New platform regulation in South Korea forces a majority to close its doors
Last July, the news had chilled the cryptocurrency sector in South Korea, once considered a very open country on the subject. This government provision indeed provides that all platforms that allow the purchase and sale of digital assets must be registered with the local Financial Services Commission (FSC).
Although the FSC’s statement seems to target only foreign platforms, all exchanges, local and international, will have to obtain a license in order to continue offering services to South Koreans. The deadline is set for September 24.
Players in the cryptocurrency sphere are critical of this new regulation, especially in that it requires a bank account in South Korea. However, local banks are a bit like French banks, namely rather skittish on the subject.
A regulation that worries the cryptocurrency sector in South Korea
Industry players and representatives of small exchange platforms have challenged the new regulation imposed on them. According to some reports, out of the 60 platforms operating in South Korea, 40 may leave the country or simply go out of business.
As mentioned above, the protest focuses on the requirement to have a bank account in South Korea. Moreover, this bank account must be opened in the operator’s name and not in the name of the operating company.
According to the FSC, this measure was requested by investors so that their funds would be better protected. It must be said that the list of pirated platforms in South Korea is rather large. Upbit in May 2020 and Bithumb twice in 2018 and 2019 come to mind.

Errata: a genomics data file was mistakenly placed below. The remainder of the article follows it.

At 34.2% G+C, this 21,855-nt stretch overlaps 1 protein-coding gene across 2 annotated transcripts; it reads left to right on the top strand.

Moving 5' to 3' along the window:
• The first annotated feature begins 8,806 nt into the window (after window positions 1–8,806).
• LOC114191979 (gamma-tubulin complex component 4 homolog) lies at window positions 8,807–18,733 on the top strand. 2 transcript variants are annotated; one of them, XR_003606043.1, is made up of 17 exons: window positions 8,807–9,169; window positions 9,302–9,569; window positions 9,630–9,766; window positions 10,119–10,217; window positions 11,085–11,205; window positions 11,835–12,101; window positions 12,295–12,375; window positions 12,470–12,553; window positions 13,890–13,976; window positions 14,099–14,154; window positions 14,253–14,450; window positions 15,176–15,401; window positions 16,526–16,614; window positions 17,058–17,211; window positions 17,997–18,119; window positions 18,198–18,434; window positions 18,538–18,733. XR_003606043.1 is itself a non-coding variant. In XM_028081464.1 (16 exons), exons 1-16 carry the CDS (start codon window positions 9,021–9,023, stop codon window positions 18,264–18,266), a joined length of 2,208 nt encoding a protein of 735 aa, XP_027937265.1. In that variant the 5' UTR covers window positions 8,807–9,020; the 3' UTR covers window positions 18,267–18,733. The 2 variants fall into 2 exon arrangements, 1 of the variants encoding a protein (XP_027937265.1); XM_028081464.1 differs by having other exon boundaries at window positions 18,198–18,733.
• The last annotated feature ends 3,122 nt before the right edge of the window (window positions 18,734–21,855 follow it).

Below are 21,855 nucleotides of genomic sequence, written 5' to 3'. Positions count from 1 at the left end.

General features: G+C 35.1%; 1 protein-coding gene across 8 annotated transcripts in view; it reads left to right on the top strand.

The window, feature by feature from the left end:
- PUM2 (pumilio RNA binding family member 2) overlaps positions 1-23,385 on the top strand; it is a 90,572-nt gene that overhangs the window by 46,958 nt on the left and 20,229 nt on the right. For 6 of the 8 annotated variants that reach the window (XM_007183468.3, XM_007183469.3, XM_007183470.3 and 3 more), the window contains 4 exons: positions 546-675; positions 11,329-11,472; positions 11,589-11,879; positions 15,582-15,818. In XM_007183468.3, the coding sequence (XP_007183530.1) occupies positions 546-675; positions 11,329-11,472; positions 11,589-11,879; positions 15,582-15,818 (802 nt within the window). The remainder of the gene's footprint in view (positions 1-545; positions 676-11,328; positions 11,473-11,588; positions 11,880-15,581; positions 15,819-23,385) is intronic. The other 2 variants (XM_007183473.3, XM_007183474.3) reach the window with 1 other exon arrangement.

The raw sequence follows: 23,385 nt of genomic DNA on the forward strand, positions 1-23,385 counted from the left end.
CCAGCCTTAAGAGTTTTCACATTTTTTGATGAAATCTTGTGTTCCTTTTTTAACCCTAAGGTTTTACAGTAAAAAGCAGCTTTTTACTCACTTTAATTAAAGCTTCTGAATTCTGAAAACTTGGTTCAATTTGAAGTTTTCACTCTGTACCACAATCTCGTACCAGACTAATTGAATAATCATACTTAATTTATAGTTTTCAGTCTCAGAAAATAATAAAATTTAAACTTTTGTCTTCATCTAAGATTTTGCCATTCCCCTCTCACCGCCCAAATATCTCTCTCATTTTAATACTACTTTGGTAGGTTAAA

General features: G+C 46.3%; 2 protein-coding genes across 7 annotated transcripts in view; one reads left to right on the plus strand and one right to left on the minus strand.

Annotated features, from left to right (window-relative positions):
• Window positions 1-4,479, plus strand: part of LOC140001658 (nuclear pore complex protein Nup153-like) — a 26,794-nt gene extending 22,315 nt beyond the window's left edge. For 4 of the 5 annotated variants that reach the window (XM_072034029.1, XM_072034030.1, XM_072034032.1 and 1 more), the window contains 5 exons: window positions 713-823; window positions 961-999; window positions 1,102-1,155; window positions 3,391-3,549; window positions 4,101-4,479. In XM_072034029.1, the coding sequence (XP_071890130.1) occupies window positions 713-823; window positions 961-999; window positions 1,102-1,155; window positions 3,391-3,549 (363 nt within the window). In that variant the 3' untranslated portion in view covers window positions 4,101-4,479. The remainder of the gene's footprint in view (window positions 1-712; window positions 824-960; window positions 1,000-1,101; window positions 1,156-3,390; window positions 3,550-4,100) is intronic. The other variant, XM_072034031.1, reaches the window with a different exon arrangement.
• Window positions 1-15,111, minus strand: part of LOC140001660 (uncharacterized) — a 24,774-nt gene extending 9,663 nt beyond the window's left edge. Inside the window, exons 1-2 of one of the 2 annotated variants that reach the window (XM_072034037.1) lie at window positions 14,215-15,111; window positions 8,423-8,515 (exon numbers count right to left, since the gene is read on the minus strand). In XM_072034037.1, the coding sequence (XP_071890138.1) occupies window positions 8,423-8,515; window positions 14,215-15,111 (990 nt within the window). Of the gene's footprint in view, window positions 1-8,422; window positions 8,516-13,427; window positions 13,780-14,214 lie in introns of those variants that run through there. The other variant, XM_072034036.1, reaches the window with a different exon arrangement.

In addition, if South Korean banks refuse as a matter of principle to navigate around crypto-assets, they nevertheless make exceptions with the four largest exchange platforms in the country: Upbit, Bithumb, Korbit and Coinone. Despite the presence of two exchanges that have been subject to hacks, this quartet concentrates more than 90% of the transaction volume in South Korea.
The FSC would ipso facto be creating, not a monopoly, but at least a true concentration of the buying and selling of digital assets in the hands of a few. Large platforms will also be excluded from this concentration and Binance has already suspended pairs with the South Korean won.
South Korea continues to close the doors to cryptomonnaies
Once very open about crypto-currencies, South Korea is now taking a turn towards strict regulation. Since March 2021, the exchange ofanonymous digital assets like Monero (XMR) has been banned and the new measure seems clearly aimed at encouraging investors to turn to other types of assets.
Crypto-currencies are very popular in South Korea and particularly affect the youth, undermined by a closed job market and exponentially rising property prices.
Yet, these people can sometimes borrow money in order to invest through derivatives like leverage and margin trading. This may have caused some investors to suffer heavy losses and the regulator wanted to react.
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About the author: Benjamin Allouch
Formerly a lawyer specialized in personal data and digital law, I quickly became interested in Bitcoin, blockchain technology and their legal implications. I am now a freelance consultant and writer in the field of cryptocurrencies and blockchain.
All articles by Benjamin Allouch.